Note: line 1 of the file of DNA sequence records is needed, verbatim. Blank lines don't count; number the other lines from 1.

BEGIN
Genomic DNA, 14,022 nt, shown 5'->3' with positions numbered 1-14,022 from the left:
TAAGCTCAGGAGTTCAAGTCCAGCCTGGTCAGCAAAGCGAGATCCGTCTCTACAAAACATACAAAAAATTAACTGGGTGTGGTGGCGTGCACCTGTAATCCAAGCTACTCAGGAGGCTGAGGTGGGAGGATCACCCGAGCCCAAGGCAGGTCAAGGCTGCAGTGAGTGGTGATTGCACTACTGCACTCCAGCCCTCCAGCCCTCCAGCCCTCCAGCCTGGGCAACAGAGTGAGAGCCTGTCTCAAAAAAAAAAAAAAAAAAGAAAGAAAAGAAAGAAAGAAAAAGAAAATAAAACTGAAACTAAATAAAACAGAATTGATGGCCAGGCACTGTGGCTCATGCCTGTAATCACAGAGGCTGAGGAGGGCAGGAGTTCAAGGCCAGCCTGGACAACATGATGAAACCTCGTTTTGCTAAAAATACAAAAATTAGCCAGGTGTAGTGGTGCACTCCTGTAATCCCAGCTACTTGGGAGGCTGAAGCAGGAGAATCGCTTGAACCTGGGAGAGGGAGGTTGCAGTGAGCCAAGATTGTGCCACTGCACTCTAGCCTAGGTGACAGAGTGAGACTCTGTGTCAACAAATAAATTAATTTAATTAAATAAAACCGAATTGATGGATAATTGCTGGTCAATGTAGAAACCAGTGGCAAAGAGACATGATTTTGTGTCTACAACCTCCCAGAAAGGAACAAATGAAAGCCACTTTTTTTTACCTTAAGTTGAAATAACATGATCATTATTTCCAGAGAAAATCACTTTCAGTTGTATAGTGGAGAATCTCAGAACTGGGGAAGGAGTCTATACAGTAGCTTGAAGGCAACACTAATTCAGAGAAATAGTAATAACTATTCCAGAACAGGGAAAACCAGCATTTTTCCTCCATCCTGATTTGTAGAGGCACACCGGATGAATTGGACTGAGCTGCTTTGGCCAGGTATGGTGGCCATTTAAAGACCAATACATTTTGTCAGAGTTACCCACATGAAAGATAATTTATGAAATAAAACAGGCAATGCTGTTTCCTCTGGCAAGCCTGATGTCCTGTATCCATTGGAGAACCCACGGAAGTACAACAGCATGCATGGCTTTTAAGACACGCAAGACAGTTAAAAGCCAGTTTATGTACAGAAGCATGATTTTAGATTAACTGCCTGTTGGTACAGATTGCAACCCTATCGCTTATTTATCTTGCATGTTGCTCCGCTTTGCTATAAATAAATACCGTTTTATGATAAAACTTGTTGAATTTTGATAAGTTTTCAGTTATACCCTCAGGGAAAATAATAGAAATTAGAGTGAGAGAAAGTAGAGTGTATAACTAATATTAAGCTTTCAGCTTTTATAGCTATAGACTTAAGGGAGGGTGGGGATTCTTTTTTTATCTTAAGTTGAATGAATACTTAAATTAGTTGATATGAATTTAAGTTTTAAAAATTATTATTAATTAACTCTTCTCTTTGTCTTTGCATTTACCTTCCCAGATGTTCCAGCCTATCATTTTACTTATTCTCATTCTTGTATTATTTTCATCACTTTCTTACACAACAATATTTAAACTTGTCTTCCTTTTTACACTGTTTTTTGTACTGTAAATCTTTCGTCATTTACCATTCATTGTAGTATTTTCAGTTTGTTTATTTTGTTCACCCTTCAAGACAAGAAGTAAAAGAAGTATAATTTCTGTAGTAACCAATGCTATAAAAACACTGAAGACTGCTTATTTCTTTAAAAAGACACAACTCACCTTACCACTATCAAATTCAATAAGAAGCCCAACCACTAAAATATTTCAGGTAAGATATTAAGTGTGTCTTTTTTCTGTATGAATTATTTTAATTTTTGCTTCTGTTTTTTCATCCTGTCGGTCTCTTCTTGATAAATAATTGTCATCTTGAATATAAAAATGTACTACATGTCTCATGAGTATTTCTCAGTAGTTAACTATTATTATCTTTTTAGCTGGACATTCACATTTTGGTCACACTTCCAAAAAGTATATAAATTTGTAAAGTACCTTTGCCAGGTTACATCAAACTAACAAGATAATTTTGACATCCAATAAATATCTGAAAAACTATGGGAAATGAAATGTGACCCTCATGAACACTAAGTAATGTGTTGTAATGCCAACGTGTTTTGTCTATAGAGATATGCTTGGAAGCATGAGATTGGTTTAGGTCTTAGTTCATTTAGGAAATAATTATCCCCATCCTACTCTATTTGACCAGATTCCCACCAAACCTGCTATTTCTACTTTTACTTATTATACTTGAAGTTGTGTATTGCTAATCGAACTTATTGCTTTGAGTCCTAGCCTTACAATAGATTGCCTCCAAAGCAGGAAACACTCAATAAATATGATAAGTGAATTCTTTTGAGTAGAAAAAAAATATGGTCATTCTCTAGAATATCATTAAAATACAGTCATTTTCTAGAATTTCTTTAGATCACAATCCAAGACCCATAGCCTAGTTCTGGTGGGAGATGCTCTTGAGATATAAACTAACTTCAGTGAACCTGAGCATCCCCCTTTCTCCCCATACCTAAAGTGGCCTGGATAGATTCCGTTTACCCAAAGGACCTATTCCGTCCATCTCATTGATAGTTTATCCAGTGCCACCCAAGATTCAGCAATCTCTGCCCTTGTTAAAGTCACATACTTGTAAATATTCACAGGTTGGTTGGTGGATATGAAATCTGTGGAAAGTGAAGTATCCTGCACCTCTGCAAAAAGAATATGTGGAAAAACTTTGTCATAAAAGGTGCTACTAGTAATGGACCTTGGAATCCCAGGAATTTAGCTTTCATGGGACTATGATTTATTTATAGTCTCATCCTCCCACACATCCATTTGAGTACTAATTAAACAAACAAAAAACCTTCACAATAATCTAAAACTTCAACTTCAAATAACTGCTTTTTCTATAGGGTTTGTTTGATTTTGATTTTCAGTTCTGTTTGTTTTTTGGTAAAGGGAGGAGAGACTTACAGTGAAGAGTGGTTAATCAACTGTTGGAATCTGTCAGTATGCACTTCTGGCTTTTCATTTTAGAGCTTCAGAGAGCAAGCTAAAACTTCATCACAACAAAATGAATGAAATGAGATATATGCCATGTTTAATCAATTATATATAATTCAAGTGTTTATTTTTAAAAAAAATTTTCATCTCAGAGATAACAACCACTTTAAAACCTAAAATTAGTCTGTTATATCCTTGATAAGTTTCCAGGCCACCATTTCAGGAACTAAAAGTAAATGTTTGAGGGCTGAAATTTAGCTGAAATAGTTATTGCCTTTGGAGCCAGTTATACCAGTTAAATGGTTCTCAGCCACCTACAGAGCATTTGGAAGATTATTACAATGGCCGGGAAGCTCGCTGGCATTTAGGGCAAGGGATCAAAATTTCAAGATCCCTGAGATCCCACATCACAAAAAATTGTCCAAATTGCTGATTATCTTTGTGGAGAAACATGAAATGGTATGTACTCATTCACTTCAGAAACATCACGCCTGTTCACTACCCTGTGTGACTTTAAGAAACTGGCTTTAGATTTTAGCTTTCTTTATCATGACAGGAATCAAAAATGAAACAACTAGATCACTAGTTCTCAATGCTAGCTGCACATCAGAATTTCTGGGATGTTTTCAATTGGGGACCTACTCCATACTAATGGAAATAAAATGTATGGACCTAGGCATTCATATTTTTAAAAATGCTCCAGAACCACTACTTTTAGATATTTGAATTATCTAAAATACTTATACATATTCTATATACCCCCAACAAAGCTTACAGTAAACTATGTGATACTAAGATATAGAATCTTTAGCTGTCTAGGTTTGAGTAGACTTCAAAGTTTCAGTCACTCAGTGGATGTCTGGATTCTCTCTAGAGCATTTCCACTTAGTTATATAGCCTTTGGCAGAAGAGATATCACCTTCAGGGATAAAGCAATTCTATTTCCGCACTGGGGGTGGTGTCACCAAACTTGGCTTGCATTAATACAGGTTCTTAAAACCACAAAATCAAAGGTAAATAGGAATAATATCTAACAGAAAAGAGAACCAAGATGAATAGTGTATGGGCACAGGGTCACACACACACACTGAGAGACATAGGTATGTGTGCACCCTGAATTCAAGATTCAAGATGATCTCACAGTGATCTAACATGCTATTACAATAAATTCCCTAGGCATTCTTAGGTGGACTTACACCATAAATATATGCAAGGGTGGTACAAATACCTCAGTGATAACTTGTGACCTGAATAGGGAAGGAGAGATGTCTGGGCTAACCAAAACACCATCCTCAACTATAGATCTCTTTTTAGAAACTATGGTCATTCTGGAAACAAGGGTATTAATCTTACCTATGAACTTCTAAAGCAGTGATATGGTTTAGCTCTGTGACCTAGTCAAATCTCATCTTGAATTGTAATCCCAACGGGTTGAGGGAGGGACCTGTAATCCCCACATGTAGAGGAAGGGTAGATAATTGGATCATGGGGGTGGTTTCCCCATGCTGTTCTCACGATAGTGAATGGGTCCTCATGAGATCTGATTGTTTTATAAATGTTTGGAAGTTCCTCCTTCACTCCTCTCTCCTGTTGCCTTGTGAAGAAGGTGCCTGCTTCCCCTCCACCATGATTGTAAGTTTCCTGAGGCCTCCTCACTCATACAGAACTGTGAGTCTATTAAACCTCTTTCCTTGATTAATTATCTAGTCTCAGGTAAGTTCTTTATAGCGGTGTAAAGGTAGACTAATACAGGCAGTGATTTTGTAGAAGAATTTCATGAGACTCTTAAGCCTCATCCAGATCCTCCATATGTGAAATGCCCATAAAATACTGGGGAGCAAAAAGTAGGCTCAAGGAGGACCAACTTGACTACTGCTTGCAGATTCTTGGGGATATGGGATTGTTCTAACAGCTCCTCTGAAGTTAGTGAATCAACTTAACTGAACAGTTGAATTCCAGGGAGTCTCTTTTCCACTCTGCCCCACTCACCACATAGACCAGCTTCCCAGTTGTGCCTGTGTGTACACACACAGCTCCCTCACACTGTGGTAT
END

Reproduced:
Genomic DNA, 14,022 nt, shown 5'->3' with positions numbered 1-14,022 from the left: